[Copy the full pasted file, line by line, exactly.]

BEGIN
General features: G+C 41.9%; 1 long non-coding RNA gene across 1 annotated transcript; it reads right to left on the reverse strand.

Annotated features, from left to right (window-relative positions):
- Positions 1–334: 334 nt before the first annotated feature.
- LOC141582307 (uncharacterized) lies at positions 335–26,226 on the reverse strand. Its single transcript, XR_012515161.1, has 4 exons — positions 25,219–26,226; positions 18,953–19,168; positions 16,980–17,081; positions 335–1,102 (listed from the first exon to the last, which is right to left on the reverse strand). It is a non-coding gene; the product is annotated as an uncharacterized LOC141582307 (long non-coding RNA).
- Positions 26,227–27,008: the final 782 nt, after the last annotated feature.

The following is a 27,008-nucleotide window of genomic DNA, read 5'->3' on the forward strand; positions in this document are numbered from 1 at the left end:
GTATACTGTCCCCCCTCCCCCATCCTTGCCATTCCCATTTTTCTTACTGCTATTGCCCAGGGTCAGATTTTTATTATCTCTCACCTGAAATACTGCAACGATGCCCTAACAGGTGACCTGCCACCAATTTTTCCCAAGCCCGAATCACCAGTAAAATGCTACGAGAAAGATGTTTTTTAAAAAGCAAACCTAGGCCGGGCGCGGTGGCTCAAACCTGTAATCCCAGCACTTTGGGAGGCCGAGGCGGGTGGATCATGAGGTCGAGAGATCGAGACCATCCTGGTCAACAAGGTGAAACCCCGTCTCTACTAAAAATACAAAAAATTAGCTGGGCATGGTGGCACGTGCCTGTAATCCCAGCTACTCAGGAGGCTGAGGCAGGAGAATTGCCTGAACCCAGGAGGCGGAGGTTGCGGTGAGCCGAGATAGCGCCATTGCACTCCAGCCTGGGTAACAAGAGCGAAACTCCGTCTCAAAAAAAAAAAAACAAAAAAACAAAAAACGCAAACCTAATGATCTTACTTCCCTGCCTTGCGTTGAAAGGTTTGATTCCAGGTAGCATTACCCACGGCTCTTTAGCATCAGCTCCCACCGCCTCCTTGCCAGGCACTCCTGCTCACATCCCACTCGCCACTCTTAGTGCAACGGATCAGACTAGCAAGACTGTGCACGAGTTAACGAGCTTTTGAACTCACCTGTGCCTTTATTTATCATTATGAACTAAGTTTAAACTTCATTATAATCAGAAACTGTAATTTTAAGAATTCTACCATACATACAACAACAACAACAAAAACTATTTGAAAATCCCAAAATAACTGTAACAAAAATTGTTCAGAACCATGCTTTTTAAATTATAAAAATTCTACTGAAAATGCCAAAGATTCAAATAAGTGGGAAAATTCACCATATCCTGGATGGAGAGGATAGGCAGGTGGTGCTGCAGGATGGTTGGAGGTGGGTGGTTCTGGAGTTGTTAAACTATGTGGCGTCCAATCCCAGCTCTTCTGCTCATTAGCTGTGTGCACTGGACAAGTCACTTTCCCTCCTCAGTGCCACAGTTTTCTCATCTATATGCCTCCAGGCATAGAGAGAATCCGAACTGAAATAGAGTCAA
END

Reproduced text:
General features: G+C 41.9%; 1 long non-coding RNA gene across 1 annotated transcript; it reads right to left on the reverse strand.

Annotated features, from left to right (window-relative positions):
- Positions 1–334: 334 nt before the first annotated feature.
- LOC141582307 (uncharacterized) lies at positions 335–26,226 on the reverse strand. Its single transcript, XR_012515161.1, has 4 exons — positions 25,219–26,226; positions 18,953–19,168; positions 16,980–17,081; positions 335–1,102 (listed from the first exon to the last, which is right to left on the reverse strand). It is a non-coding gene; the product is annotated as an uncharacterized LOC141582307 (long non-coding RNA).
- Positions 26,227–27,008: the final 782 nt, after the last annotated feature.

The following is a 27,008-nucleotide window of genomic DNA, read 5'->3' on the forward strand; positions in this document are numbered from 1 at the left end:
GTATACTGTCCCCCCTCCCCCATCCTTGCCATTCCCATTTTTCTTACTGCTATTGCCCAGGGTCAGATTTTTATTATCTCTCACCTGAAATACTGCAACGATGCCCTAACAGGTGACCTGCCACCAATTTTTCCCAAGCCCGAATCACCAGTAAAATGCTACGAGAAAGATGTTTTTTAAAAAGCAAACCTAGGCCGGGCGCGGTGGCTCAAACCTGTAATCCCAGCACTTTGGGAGGCCGAGGCGGGTGGATCATGAGGTCGAGAGATCGAGACCATCCTGGTCAACAAGGTGAAACCCCGTCTCTACTAAAAATACAAAAAATTAGCTGGGCATGGTGGCACGTGCCTGTAATCCCAGCTACTCAGGAGGCTGAGGCAGGAGAATTGCCTGAACCCAGGAGGCGGAGGTTGCGGTGAGCCGAGATAGCGCCATTGCACTCCAGCCTGGGTAACAAGAGCGAAACTCCGTCTCAAAAAAAAAAAAACAAAAAAACAAAAAACGCAAACCTAATGATCTTACTTCCCTGCCTTGCGTTGAAAGGTTTGATTCCAGGTAGCATTACCCACGGCTCTTTAGCATCAGCTCCCACCGCCTCCTTGCCAGGCACTCCTGCTCACATCCCACTCGCCACTCTTAGTGCAACGGATCAGACTAGCAAGACTGTGCACGAGTTAACGAGCTTTTGAACTCACCTGTGCCTTTATTTATCATTATGAACTAAGTTTAAACTTCATTATAATCAGAAACTGTAATTTTAAGAATTCTACCATACATACAACAACAACAACAAAAACTATTTGAAAATCCCAAAATAACTGTAACAAAAATTGTTCAGAACCATGCTTTTTAAATTATAAAAATTCTACTGAAAATGCCAAAGATTCAAATAAGTGGGAAAATTCACCATATCCTGGATGGAGAGGATAGGCAGGTGGTGCTGCAGGATGGTTGGAGGTGGGTGGTTCTGGAGTTGTTAAACTATGTGGCGTCCAATCCCAGCTCTTCTGCTCATTAGCTGTGTGCACTGGACAAGTCACTTTCCCTCCTCAGTGCCACAGTTTTCTCATCTATATGCCTCCAGGCATAGAGAGAATCCGAACTGAAATAGAGTCAA